Around midnight, I woke suddenly with that horrible feeling that I was about to puke. My side of the bed was about five feet from the bathroom door…but nope, I didn’t make it. If you’ve ever seen The Exorcist, it was like that – vomit spewed forth all over the floor, the walls, myself, and the bathroom. My husband is my hero…rather than running over to sleep in our son’s room for the rest of the night, he gamely got up and helped me. I think we finally got back to bed around 4 am, after which I fell into a restless sleep.  Once we woke up, my hubby ran and picked up ginger ale, Sprite, crackers and Rice Krispies for me. I slept most of that day…finally dragging myself into the shower around 6 pm, then venturing out to the hotel garden for a brief respite in the fresh air before taking the dirty towels (securely tied up in the plastic laundry bag from the room) to the front desk and trying to say in French “Please throw these towels away and charge them to my room; I was very sick and used them to clean up vomit” (Thank goodness for Google Translate!)

**First day in the Dordogne – no bike ride, no food, 719 total steps for the day, but successfully covered hotel room in vomit, showered and sat in garden for ten minutes before getting rained on**

hotel la hoirieJPGThe one photo I took that day, while sitting in the hotel garden

The next morning, I was able to get up and gingerly participate in the day’s activities, although I again wasn’t able to do my planned bike ride. We drove along the river to the town of La Roque-Gageac (considered one of the most beautiful villages in France, for good reason), where we tried to get tickets for a boat tour along the river. The tours were sold out for most of the day, (the months of July and August are high season) so we jumped back in the car and continued on to Beynac-et-Cazenac.

beynac crepe myrtlesBeynac had the prettiest crepe myrtles!

We were able to get an afternoon boat tour in Beynac, then wandered up the village’s steep streets to the church and the chateau. Once we got back down to river level, we sat and watched the multitudes of canoes heading down the river. Canoeing is a very popular pastime on the Dordogne…if I had been feeling better, I would have loved to float down the river in a canoe, but the one hour boat ride was fun and interesting – the narration was in French, but the guide gave us quick highlights in English and also gave us a copy of the narration in English so we could follow along.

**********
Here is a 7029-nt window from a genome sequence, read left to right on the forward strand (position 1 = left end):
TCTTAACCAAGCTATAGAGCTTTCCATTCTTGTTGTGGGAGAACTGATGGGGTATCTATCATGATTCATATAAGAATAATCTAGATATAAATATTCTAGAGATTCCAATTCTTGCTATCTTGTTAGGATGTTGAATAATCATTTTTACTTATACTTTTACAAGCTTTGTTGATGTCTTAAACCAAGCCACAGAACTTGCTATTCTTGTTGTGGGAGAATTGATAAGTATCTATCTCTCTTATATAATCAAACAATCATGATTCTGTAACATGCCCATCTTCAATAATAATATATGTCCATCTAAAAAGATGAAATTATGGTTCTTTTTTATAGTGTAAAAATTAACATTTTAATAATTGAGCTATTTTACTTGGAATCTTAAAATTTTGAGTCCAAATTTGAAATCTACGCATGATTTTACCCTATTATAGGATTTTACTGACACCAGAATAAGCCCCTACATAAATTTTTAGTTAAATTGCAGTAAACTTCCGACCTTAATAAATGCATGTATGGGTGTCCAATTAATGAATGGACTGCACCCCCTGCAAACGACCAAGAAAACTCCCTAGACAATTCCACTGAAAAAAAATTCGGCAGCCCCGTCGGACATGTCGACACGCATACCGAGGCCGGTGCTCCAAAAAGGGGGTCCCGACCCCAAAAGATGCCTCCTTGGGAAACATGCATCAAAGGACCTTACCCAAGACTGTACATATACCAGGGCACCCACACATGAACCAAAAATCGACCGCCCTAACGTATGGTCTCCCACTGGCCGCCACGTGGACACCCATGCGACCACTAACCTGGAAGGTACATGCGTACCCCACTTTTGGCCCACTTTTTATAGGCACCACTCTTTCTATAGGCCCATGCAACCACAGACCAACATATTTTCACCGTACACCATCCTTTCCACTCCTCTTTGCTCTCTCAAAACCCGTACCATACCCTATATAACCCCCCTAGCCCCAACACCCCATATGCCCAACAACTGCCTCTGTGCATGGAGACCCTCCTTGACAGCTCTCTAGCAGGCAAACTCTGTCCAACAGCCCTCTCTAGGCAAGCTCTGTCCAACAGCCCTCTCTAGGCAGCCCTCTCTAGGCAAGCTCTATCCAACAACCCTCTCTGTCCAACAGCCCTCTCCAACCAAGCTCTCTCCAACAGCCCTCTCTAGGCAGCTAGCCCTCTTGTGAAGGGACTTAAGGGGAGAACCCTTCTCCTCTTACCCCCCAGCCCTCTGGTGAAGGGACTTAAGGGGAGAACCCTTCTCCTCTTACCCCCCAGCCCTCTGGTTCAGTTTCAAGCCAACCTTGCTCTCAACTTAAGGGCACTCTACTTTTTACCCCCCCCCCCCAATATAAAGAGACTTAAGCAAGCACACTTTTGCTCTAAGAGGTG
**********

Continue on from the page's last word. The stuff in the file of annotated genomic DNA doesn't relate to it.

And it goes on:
beynac canoersCanoeing along the river is a great way to enjoy the region!

After our boat tour, we drove to Chateau Castelnaud-de-Chapelle, which is a medieval chateau/fortress with a museum of weapons. It was a fascinating look at medieval warfare and I learned lots of details about the Hundred Years War. From the tower of the Chateau, you could see three other chateaus/fortresses – they really could all keep an eye on each other! These are the kinds of things that get the history nerd part of me excited, so I loved our visit here.

castelnaud

For dinner that night, we drove back to Beynac and ate at La Petite Tonnelle. The food was absolutely delicious, the staff was friendly, and we thoroughly enjoyed our dinner on the terrace.

**Second day in the Dordogne – no bike ride, stomach still queasy, ate one light meal, failed to get pics of restaurant, but sat on a boat and somehow managed to survive 12,350 total steps for the day without fainting**

Since I’ve reached 1200 words, I’ll stop here for now…stay tuned for the next installment in the adventure! As always, thanks so much for reading!